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Brexit Vote Reaction – Don’t React

27 Jun 2016 1:07 PM -

Today we’ve witnessed a significant event and its real time impact on financial markets. Britain voting to leave the European Union.

Despite a final week “Remain” rally that pushed up equities, commodities and the Australian dollar, someone was clearly reading the tea leaves the wrong way.

Financial markets love certainty (Remain) while they hate uncertainty (Exit) and they certainly hate this outcome. However, this is just another bump (or dip) in the investing journey that will likely look remarkably benign when we look back on it in the years to come.

This decade, still living with the lingering aftereffects of the Global Financial Crisis, has seen several market shaking events. The Japanese Earthquake and Tsunami rocked world markets in 2011, while markets were less than overjoyed when the US had its AAA rating clipped by S&P later that year.

And just when investors have started to feel comfortable this decade, ongoing fears about China and Greece would rear their heads to unleash waves of volatility.

But… where was the worst place to be invested?

The old “safe haven” of cash of course.

Here’s $1 invested into the various asset classes from January 2010 until May 2016:

GOW1016

There are some rough moments in there, but Australian listed property leads the way with an annualised 13.60% return, while cash has returned investors an annualised 3.50%. Australian shares have managed an annualised 6.23% and International shares an annualised 11.91%. Anyone ignoring all the market shaking events along the way has inevitably done better than someone who kept themselves safe in cash.

Back to the Brexit.

There’s inevitably more uncertainty to come, but there are some things that are certain.

One thing not mentioned – the referendum isn’t legally binding in any way. The next step will be parliamentary politics. We’ll take up that part of the story from The Financial Times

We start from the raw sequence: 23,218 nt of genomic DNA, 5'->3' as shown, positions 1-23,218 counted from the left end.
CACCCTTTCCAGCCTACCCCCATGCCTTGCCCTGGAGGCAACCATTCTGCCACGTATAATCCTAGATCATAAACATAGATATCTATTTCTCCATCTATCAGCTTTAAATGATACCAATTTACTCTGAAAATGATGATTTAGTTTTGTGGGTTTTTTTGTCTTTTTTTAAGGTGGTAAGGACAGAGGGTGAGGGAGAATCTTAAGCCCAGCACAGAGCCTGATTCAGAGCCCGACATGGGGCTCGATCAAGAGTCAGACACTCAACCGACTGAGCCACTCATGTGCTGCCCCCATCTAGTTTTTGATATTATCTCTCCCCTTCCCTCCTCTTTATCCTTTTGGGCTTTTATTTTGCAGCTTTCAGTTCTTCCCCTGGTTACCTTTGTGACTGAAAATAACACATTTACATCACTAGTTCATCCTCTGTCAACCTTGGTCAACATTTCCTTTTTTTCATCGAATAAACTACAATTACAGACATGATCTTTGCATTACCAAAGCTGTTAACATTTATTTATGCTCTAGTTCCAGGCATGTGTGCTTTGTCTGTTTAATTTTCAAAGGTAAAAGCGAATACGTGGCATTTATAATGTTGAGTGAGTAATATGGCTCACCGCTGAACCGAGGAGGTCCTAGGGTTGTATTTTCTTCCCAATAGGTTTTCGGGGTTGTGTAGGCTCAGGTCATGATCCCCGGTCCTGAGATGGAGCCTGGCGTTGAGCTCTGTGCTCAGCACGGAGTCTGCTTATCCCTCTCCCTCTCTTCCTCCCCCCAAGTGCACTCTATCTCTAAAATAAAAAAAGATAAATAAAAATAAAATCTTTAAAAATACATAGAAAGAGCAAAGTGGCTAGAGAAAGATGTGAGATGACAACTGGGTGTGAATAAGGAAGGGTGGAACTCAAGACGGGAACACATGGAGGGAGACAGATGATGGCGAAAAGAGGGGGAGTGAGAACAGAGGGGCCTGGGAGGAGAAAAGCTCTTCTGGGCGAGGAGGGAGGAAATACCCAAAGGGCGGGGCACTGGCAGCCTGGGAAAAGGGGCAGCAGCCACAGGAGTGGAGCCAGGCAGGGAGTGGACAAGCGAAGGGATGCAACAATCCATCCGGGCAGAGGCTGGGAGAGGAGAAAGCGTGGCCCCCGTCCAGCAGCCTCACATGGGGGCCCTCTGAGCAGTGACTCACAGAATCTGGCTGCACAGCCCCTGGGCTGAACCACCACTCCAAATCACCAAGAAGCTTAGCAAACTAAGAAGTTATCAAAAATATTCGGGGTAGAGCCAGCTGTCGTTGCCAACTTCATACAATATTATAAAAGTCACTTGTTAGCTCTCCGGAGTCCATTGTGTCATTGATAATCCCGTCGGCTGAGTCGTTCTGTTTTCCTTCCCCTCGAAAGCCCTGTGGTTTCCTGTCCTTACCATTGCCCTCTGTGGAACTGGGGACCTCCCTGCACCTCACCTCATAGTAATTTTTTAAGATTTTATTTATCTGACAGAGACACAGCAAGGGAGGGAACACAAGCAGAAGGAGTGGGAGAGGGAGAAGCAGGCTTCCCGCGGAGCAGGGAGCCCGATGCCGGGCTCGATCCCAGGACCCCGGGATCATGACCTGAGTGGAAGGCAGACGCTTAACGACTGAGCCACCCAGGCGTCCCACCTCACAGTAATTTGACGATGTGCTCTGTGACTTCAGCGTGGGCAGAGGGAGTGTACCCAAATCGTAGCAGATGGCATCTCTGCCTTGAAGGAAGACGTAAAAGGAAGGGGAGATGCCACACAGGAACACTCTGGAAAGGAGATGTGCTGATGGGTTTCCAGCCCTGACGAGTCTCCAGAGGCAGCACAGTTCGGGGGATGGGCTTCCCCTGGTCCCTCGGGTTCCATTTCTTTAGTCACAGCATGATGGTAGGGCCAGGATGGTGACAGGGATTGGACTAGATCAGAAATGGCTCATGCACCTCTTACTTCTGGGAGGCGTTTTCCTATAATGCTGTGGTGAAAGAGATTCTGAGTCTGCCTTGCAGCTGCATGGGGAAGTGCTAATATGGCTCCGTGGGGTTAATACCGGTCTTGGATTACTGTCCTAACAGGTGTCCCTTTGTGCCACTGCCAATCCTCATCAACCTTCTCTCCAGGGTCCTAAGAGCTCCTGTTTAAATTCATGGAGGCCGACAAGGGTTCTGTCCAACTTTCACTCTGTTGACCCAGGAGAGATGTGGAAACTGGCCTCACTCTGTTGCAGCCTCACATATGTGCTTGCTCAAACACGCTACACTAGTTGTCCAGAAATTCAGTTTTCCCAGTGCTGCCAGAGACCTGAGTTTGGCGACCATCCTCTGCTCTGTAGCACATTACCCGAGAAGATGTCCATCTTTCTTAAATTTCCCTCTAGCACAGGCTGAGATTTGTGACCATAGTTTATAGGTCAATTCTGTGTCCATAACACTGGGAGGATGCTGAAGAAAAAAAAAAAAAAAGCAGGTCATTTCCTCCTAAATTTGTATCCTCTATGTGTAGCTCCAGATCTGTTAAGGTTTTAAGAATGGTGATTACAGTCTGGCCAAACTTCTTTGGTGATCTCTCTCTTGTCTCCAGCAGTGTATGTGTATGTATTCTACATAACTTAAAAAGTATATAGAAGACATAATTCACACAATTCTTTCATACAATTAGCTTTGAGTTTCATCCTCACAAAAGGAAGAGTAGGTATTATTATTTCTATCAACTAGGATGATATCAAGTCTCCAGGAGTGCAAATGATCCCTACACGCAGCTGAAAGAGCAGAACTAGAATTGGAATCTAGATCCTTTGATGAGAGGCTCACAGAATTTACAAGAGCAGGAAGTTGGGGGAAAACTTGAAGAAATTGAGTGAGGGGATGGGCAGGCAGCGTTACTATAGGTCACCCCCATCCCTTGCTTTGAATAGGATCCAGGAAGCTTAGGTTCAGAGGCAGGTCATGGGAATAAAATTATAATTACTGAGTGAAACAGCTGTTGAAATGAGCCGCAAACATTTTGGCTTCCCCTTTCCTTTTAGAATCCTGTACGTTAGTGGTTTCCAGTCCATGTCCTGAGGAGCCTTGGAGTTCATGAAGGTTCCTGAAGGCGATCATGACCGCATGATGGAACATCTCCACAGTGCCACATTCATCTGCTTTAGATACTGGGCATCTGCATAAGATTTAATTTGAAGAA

The UK government could seek to ignore such a vote; to explain it away and characterise it in terms that it has no credibility or binding effect (low turnout may be such an excuse). Or they could say it is now a matter for parliament, and then endeavour to win the parliamentary vote. Or ministers could try to re-negotiate another deal and put that to another referendum. There is, after all, a tradition of EU member states repeating referendums on EU-related matters until voters eventually vote the “right” way.

Despite the celebrations and glum faces we’ll see in the media, Britain can’t just leave the EU tomorrow. The Lisbon Treaty demands a negotiating period with the European Council of up to two years.

Fortunately for markets and unfortunately for the exit voters that’s plenty of time for all manner of goodies and interventions to possibly convince the UK to stay… let’s wait and see..

This represents general information only. Before making any financial or investment decisions, we recommend you consult a financial planner to take into account your personal investment objectives, financial situation and individual needs.

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